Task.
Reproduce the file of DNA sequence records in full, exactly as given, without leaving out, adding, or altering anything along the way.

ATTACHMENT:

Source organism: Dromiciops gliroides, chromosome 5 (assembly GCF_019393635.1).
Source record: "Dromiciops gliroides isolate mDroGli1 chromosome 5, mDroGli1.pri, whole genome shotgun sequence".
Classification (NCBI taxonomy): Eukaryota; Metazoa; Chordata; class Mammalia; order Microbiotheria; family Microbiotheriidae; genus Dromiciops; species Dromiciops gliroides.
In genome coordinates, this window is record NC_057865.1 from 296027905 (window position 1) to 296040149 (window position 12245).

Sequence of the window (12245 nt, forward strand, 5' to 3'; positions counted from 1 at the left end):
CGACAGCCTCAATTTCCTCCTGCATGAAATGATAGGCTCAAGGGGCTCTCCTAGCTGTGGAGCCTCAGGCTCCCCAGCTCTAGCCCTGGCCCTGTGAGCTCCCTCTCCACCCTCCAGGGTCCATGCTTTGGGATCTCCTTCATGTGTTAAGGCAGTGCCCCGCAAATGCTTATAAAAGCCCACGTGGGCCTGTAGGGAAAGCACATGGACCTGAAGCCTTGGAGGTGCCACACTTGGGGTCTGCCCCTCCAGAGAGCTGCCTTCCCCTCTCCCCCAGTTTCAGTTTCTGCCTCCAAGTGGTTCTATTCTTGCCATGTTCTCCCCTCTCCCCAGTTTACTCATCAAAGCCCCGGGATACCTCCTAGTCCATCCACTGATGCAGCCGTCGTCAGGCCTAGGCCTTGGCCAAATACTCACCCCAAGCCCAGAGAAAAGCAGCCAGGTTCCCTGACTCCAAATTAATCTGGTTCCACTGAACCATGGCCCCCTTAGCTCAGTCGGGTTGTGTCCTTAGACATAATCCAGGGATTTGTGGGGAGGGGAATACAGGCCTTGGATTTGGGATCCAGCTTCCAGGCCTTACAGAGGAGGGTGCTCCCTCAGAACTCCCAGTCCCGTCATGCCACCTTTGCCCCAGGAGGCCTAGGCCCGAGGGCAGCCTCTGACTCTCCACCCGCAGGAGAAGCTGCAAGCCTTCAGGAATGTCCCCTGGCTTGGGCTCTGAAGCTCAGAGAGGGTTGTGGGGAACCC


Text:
Source organism: Dromiciops gliroides, chromosome 5 (assembly GCF_019393635.1).
Source record: "Dromiciops gliroides isolate mDroGli1 chromosome 5, mDroGli1.pri, whole genome shotgun sequence".
Classification (NCBI taxonomy): Eukaryota; Metazoa; Chordata; class Mammalia; order Microbiotheria; family Microbiotheriidae; genus Dromiciops; species Dromiciops gliroides.
In genome coordinates, this window is record NC_057865.1 from 296027905 (window position 1) to 296040149 (window position 12245).

Sequence of the window (12245 nt, forward strand, 5' to 3'; positions counted from 1 at the left end):
CGACAGCCTCAATTTCCTCCTGCATGAAATGATAGGCTCAAGGGGCTCTCCTAGCTGTGGAGCCTCAGGCTCCCCAGCTCTAGCCCTGGCCCTGTGAGCTCCCTCTCCACCCTCCAGGGTCCATGCTTTGGGATCTCCTTCATGTGTTAAGGCAGTGCCCCGCAAATGCTTATAAAAGCCCACGTGGGCCTGTAGGGAAAGCACATGGACCTGAAGCCTTGGAGGTGCCACACTTGGGGTCTGCCCCTCCAGAGAGCTGCCTTCCCCTCTCCCCCAGTTTCAGTTTCTGCCTCCAAGTGGTTCTATTCTTGCCATGTTCTCCCCTCTCCCCAGTTTACTCATCAAAGCCCCGGGATACCTCCTAGTCCATCCACTGATGCAGCCGTCGTCAGGCCTAGGCCTTGGCCAAATACTCACCCCAAGCCCAGAGAAAAGCAGCCAGGTTCCCTGACTCCAAATTAATCTGGTTCCACTGAACCATGGCCCCCTTAGCTCAGTCGGGTTGTGTCCTTAGACATAATCCAGGGATTTGTGGGGAGGGGAATACAGGCCTTGGATTTGGGATCCAGCTTCCAGGCCTTACAGAGGAGGGTGCTCCCTCAGAACTCCCAGTCCCGTCATGCCACCTTTGCCCCAGGAGGCCTAGGCCCGAGGGCAGCCTCTGACTCTCCACCCGCAGGAGAAGCTGCAAGCCTTCAGGAATGTCCCCTGGCTTGGGCTCTGAAGCTCAGAGAGGGTTGTGGGGAACCC